Two of the most interesting shifts in the eDiscovery market in recent years are embraced by the words “consolidation” and “integration”. “Consolidation” implies that one company has bought another to fill a gap in its portfolio, to broaden its client-base or to acquire a mixture of skills, IP and markets. “Integration” connotes a technical relationship by which two companies whose strengths lie in different places in the EDRM (Electronic Discovery Reference Model) work together to ease the movement of data from one to the other.
This gives potential users an interesting set of choices. They can go with a provider whose portfolio covers the full range of eDiscovery functions (probably as a result of a consolidation event) or they can employ a project manager (whether internal or external) to manage the transition from one platform to another. Users are pulled in opposing directions here – there are obvious advantages in having “only one butt to kick” (in that inelegant but useful phrase), and true end-to-end providers can guarantee seamless data transfer; the corollary is the loss of negotiating position between providers and the loss also of the ability to choose the application which is, for whatever reason, the tool of choice for that part of the EDRM for that client. Different cases require different tools depending on the volume, complexity, budget and so on.
The drawback to choosing tools from different stables is the time, cost and technical skill involved in moving data from one place to another. I used to do this for a living and know, perhaps better than most, that there is no universal language which allows seamless movement of data between platforms.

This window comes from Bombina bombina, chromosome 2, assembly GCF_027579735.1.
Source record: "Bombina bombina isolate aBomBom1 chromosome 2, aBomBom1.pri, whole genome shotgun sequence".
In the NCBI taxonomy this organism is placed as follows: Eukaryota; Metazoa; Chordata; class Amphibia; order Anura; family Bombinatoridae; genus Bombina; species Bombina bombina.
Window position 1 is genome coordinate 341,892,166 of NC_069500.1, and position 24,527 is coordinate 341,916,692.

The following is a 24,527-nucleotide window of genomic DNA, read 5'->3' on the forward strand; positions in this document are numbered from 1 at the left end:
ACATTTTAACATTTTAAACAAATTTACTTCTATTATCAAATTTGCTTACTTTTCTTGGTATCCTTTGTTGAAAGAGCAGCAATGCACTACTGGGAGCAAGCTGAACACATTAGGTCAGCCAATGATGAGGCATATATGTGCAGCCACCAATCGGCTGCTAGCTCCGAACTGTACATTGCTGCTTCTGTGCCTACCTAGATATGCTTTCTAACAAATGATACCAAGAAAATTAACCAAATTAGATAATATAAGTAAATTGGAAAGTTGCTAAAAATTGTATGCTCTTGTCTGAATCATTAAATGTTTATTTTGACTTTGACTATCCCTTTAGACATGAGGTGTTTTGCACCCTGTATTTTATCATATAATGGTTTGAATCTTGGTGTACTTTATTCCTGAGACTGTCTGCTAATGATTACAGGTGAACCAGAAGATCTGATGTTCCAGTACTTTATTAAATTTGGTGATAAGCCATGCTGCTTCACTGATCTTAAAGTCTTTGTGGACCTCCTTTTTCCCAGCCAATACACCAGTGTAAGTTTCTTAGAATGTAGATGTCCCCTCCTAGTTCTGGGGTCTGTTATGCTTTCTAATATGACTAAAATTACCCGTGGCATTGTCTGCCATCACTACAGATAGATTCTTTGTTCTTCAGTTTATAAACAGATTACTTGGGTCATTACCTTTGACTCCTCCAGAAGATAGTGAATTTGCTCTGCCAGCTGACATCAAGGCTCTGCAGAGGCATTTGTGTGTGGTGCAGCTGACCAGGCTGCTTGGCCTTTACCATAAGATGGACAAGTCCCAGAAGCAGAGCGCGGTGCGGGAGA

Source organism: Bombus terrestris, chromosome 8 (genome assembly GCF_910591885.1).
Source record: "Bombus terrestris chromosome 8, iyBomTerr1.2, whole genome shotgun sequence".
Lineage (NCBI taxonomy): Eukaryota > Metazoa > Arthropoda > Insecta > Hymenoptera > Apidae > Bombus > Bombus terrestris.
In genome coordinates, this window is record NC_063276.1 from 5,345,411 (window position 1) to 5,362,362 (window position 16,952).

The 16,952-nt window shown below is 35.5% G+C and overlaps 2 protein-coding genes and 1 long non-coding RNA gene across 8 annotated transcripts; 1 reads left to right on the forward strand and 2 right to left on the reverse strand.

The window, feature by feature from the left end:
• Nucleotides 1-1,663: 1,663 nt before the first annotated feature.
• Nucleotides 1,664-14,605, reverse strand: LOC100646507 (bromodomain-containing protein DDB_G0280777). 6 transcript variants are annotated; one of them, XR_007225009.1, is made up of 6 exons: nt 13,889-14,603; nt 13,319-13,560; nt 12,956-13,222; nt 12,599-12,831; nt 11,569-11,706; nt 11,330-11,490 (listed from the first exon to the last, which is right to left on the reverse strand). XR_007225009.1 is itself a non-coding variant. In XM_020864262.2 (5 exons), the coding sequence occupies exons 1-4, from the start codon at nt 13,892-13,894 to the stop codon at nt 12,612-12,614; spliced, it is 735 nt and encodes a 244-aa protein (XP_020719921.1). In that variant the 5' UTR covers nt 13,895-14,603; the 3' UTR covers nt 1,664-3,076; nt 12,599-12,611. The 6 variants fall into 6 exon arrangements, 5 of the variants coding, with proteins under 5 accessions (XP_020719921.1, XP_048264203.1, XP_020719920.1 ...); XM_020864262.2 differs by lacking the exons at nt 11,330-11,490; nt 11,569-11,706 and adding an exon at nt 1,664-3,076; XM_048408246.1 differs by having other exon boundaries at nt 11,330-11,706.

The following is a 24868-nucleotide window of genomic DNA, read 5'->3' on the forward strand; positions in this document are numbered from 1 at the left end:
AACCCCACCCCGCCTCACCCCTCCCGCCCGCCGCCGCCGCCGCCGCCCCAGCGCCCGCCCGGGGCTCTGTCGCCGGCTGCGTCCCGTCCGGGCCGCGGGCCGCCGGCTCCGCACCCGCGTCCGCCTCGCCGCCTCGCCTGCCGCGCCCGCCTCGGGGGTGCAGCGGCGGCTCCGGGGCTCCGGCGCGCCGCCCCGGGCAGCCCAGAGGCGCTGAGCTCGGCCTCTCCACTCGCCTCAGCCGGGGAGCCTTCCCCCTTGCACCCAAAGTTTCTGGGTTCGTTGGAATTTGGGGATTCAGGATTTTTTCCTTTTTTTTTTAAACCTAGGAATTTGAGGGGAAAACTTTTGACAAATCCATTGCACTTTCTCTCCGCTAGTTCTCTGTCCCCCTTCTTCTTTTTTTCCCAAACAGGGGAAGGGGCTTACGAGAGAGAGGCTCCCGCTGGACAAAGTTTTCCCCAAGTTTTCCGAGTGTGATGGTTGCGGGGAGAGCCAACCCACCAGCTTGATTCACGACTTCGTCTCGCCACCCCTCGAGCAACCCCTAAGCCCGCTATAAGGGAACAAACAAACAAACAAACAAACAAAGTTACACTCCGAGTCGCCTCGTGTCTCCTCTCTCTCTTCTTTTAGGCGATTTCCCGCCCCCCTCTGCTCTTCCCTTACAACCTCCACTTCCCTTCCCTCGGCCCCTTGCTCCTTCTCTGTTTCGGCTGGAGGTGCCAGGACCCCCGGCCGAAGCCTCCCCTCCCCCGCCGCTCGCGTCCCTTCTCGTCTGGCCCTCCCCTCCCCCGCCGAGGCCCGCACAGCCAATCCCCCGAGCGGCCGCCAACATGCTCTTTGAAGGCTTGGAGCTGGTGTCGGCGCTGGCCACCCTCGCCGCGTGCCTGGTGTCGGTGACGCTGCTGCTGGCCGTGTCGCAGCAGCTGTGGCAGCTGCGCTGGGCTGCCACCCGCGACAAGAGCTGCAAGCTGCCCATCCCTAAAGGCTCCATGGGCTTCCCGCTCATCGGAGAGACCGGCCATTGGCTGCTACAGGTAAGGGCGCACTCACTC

It implies no disrespect to the true end-to-end providers to see the benefits of taking a heavy-duty processing application from one provider and your preferred review application from another. What is needed, however, is a one-stop way of transferring data.
Standing in the exhibit hall at the Masters Conference, I happened to be looking at an iCONECT logo on the Nuix stand – one example of such integration – when I received notification of iCONECTs latest partnering arrangement, with EMC. The logos of both companies appear on my websites as sponsors of the eDisclosure Information Project and I had more than the usual interest in this relationship.
EMC’s SourceOne eDiscovery – Kazeon software suite derives from EMC’s acquisition, some years ago, of the Kazeon processing applications. The integration means that Kazeon can be used to identify, reserve, collect, process and analyse documents and then create pre-formatted load files which can be imported into iCONECT’s XERA eDiscovery review platform. You can easily see what I think of that, because a quotation from me appears at the top of the XERA home page reading as follows:
An interface designed for the Facebook and LinkedIn generation but which nevertheless conveys businesslike efficiency is just what we need. Xera has all that and more
This combination of brute processing power with sophisticated analytics and review is a powerful one. iCONECT’s press release about the deal is here. The most recent EMC SourceOne – Kazeon product announcement is here.